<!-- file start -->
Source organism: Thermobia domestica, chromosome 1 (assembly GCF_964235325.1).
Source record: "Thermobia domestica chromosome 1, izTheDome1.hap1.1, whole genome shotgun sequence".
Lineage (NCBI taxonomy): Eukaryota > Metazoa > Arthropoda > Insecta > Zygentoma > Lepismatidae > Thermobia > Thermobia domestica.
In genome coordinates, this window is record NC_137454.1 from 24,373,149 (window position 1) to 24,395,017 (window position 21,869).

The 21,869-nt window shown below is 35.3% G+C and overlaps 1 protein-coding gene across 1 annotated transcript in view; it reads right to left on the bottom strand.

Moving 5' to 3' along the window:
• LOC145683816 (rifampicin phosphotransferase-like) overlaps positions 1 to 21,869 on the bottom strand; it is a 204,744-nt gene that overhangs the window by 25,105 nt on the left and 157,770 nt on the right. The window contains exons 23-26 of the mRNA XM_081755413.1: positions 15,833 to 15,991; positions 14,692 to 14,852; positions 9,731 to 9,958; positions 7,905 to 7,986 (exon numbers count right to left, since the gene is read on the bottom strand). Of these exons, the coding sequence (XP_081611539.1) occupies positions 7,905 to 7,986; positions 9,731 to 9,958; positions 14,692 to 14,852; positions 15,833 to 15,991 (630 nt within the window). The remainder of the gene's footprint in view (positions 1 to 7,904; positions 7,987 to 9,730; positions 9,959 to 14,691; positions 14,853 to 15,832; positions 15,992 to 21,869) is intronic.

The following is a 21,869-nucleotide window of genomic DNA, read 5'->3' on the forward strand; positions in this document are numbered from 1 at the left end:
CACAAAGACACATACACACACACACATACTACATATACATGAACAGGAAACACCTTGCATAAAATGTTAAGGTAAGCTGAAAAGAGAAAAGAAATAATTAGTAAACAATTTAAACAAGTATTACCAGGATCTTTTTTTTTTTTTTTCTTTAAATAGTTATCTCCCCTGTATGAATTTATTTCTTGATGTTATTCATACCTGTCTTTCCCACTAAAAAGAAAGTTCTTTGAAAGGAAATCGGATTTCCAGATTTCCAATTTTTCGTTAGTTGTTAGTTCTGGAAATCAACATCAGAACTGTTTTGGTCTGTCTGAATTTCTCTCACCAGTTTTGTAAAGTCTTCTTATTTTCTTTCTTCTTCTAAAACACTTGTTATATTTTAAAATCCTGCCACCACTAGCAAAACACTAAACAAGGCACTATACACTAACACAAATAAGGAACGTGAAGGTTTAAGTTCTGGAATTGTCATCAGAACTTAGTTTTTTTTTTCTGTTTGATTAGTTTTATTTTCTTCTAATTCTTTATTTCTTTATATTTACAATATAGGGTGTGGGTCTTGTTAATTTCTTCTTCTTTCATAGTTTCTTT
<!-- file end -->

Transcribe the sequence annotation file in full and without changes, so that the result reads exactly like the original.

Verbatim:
Source organism: Thermobia domestica, chromosome 1 (assembly GCF_964235325.1).
Source record: "Thermobia domestica chromosome 1, izTheDome1.hap1.1, whole genome shotgun sequence".
Lineage (NCBI taxonomy): Eukaryota > Metazoa > Arthropoda > Insecta > Zygentoma > Lepismatidae > Thermobia > Thermobia domestica.
In genome coordinates, this window is record NC_137454.1 from 24,373,149 (window position 1) to 24,395,017 (window position 21,869).

The 21,869-nt window shown below is 35.3% G+C and overlaps 1 protein-coding gene across 1 annotated transcript in view; it reads right to left on the bottom strand.

Moving 5' to 3' along the window:
• LOC145683816 (rifampicin phosphotransferase-like) overlaps positions 1 to 21,869 on the bottom strand; it is a 204,744-nt gene that overhangs the window by 25,105 nt on the left and 157,770 nt on the right. The window contains exons 23-26 of the mRNA XM_081755413.1: positions 15,833 to 15,991; positions 14,692 to 14,852; positions 9,731 to 9,958; positions 7,905 to 7,986 (exon numbers count right to left, since the gene is read on the bottom strand). Of these exons, the coding sequence (XP_081611539.1) occupies positions 7,905 to 7,986; positions 9,731 to 9,958; positions 14,692 to 14,852; positions 15,833 to 15,991 (630 nt within the window). The remainder of the gene's footprint in view (positions 1 to 7,904; positions 7,987 to 9,730; positions 9,959 to 14,691; positions 14,853 to 15,832; positions 15,992 to 21,869) is intronic.

The following is a 21,869-nucleotide window of genomic DNA, read 5'->3' on the forward strand; positions in this document are numbered from 1 at the left end:
CACAAAGACACATACACACACACACATACTACATATACATGAACAGGAAACACCTTGCATAAAATGTTAAGGTAAGCTGAAAAGAGAAAAGAAATAATTAGTAAACAATTTAAACAAGTATTACCAGGATCTTTTTTTTTTTTTTTCTTTAAATAGTTATCTCCCCTGTATGAATTTATTTCTTGATGTTATTCATACCTGTCTTTCCCACTAAAAAGAAAGTTCTTTGAAAGGAAATCGGATTTCCAGATTTCCAATTTTTCGTTAGTTGTTAGTTCTGGAAATCAACATCAGAACTGTTTTGGTCTGTCTGAATTTCTCTCACCAGTTTTGTAAAGTCTTCTTATTTTCTTTCTTCTTCTAAAACACTTGTTATATTTTAAAATCCTGCCACCACTAGCAAAACACTAAACAAGGCACTATACACTAACACAAATAAGGAACGTGAAGGTTTAAGTTCTGGAATTGTCATCAGAACTTAGTTTTTTTTTTCTGTTTGATTAGTTTTATTTTCTTCTAATTCTTTATTTCTTTATATTTACAATATAGGGTGTGGGTCTTGTTAATTTCTTCTTCTTTCATAGTTTCTTT